Obtaining a color image from the raw file is the job of a raw converter such as Camera Raw. The raw converter interpolates the missing color information for each pixel from its neighbors, a process called demosaicing, but it does much more, too. Besides interpolating the missing color information, raw converters control all of the following.

  • White balance. The white balance indicates the color of the light under which the image was captured. Our eyes automatically adapt to different lighting situationsto oversimplify slightly, we interpret the brightest thing in the scene as white, and judge all the other colors accordingly. Cameraswhether film or digitalhave no such adaptation mechanism, as anyone who has shot tungsten film in daylight has learned the hard way, so digital cameras let us set a white balance to record the color of the light.

    But the on-camera white balance setting has no effect on the raw capture. It's saved as a metadata tag, and applied by the raw converter as part of the conversion process.

  • Colorimetric interpretation. Each pixel in the raw file records a luminance value for either red, green, or blue. But "red," "green," and "blue" are pretty vague terms. Take a hundred people and ask them to visualize "red." If you could read their minds, you'd almost certainly see a hundred different shades of red.

    Many different filter sets are in use with digital cameras. So the raw converter has to assign the correct, specific color meanings to the "red," "green," and "blue" pixels, usually in a colorimetrically defined color space such as CIE XYZ, which is based directly on human color perception, and hence represents color unambiguously.

  • Tone mapping. Digital raw captures have linear gamma (gamma 1.0), a very different tonal response from that of either film or the human eye. The raw converter applies tone-mapping to redistribute the tonal information so that it corresponds more closely to the way our eyes see light and shade. I discuss the implications of linear capture on exposure in the section "Exposure and Linear Capture," on the next page.

  • Noise reduction, antialiasing, and sharpening. When the detail in an image gets down to the size of individual pixels, problems can arise. If the detail is only captured on a red-sensing pixel or a blue-sensing pixel, its actual color can be difficult to determine. Simple demosaicing methods also don't do a great job of maintaining edge detail, so raw converters perform some combination of edge-detection, antialiasing to avoid color artifacts, noise reduction, and sharpening.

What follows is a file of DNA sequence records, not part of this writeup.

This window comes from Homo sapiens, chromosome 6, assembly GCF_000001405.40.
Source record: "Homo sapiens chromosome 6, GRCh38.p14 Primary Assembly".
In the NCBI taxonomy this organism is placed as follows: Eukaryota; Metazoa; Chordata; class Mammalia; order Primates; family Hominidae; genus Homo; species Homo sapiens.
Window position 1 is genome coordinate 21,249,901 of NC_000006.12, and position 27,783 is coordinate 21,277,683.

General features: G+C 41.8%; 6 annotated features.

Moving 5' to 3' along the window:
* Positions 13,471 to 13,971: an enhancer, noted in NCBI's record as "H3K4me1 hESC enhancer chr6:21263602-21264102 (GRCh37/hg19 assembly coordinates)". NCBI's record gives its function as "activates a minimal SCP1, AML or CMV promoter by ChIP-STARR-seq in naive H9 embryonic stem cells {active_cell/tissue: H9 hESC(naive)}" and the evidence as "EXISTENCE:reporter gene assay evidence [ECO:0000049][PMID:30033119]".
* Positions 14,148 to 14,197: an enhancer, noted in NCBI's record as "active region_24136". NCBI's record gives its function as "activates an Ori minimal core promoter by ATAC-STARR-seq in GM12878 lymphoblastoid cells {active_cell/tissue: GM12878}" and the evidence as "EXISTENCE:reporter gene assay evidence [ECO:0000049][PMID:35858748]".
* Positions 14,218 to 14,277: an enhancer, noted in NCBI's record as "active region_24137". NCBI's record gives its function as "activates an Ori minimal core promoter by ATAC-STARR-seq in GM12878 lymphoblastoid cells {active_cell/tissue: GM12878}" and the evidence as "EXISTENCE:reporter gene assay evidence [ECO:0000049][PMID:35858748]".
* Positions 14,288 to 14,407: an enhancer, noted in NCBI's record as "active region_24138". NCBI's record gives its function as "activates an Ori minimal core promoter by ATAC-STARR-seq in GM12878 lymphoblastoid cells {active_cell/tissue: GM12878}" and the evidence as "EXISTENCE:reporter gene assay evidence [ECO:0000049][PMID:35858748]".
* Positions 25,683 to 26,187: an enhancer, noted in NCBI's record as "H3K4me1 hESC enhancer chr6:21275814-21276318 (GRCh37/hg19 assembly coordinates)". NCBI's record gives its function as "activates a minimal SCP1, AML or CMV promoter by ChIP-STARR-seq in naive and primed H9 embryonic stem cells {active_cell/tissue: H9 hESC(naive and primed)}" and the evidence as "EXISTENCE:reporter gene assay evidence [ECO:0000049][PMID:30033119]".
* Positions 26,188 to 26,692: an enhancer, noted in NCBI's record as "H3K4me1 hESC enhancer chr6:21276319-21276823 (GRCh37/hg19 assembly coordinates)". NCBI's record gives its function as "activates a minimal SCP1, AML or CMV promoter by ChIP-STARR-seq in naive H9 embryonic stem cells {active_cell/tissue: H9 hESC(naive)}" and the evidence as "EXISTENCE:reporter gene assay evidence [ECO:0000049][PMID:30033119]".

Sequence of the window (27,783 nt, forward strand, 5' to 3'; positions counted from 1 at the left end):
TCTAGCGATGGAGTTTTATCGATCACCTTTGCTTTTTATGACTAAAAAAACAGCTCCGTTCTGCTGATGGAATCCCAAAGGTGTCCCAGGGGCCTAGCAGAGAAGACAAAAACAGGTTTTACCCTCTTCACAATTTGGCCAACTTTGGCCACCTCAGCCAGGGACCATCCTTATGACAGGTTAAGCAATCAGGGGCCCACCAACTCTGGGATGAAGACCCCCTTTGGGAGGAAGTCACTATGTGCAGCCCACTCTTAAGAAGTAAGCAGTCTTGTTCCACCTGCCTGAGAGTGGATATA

All raw converters perform each of these tasks, but each one may use different algorithms to do so, which is why the same image can appear quite different when processed through different raw converters.

The Foveon X3 Difference

Foveon X3 technology, embodied in the Sigma SD-9 and SD-10 SLR cameras, is fundamentally different from striped-array cameras.

The Foveon X3 direct image sensor captures color by exploiting the fact that blue light waves are shorter than green light waves, which in turn are shorter than red ones. It uses three layers of photosensors on the same chip.

The front layer captures the short blue waves, the middle layer captures the green waves, while only the longest red waves penetrate all the way to the third layer, which captures red.

The key benefit claimed by the X3 sensor is that it captures full color data, red, green, and blue, for every pixel in the image. As a result, .X3F filesFoveon X3 rawsdon't require demosaicing. But they do need all the other operations a raw converter carries outwhite balance, colorimetric interpretation, gamma correction, and detail controlso Camera Raw is as applicable to files from Foveon X3-equipped cameras as it is to those from the more common striped array cameras.

Real World Camera Raw with Adobe Photoshop CS2 Industrial-Strength Production Techniques
Real World Camera Raw with Adobe Photoshop CS2 Industrial-Strength Production Techniques
Year: 2006
Pages: 112